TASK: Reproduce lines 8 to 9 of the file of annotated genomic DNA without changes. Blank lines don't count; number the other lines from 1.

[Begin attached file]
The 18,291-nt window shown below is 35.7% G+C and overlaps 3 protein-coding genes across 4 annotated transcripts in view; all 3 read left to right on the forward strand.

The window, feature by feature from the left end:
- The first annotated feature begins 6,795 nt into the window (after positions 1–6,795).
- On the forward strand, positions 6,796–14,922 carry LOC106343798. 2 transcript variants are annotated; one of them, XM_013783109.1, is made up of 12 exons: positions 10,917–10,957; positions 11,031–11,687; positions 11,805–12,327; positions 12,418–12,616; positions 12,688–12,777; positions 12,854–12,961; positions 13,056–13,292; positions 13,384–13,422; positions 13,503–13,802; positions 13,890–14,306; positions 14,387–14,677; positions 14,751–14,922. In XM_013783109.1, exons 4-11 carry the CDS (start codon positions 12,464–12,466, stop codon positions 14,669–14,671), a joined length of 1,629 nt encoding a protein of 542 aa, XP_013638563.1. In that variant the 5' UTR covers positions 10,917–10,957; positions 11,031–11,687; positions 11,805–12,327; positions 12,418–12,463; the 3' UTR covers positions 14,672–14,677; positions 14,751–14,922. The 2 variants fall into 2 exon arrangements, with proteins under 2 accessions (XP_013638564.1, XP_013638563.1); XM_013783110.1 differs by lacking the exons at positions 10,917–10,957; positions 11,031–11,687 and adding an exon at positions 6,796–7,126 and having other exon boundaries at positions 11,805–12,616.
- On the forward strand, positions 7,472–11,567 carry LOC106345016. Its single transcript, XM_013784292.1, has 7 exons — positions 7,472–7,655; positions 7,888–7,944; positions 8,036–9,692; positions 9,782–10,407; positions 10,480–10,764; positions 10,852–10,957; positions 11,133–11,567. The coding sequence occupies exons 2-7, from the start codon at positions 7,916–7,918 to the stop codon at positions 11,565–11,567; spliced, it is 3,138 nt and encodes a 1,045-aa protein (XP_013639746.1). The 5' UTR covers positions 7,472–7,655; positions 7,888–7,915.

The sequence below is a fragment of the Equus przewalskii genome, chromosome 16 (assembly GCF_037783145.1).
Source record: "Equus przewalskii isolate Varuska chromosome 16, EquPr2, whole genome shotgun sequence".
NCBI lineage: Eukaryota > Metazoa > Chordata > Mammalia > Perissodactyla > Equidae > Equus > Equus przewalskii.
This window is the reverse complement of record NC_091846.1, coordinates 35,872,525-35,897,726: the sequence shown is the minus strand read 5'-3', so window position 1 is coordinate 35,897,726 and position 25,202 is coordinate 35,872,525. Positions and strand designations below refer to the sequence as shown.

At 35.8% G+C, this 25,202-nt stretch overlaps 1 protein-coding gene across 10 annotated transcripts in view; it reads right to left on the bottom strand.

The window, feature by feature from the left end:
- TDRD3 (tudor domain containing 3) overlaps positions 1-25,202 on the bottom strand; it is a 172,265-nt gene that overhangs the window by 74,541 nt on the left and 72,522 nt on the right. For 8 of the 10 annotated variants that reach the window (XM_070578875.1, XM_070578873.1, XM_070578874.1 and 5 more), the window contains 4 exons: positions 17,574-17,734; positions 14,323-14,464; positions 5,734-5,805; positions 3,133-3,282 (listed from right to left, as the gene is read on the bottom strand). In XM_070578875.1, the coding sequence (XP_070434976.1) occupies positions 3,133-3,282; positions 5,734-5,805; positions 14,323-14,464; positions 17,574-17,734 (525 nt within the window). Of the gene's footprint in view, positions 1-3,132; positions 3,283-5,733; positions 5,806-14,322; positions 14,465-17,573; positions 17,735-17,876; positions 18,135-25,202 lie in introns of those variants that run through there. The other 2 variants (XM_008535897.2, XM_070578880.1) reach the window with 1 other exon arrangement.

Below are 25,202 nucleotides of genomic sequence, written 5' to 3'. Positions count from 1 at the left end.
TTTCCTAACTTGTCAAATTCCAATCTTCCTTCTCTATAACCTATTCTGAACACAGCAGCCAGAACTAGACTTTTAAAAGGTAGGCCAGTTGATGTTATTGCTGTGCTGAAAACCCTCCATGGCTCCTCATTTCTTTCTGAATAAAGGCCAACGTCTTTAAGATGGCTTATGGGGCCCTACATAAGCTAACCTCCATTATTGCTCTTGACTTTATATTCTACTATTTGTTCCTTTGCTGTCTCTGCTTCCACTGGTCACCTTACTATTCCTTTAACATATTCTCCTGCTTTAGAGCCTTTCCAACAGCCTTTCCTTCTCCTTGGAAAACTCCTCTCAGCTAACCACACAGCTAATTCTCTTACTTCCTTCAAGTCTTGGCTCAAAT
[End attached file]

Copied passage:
NCBI lineage: Eukaryota > Metazoa > Chordata > Mammalia > Perissodactyla > Equidae > Equus > Equus przewalskii.
This window is the reverse complement of record NC_091846.1, coordinates 35,872,525-35,897,726: the sequence shown is the minus strand read 5'-3', so window position 1 is coordinate 35,897,726 and position 25,202 is coordinate 35,872,525. Positions and strand designations below refer to the sequence as shown.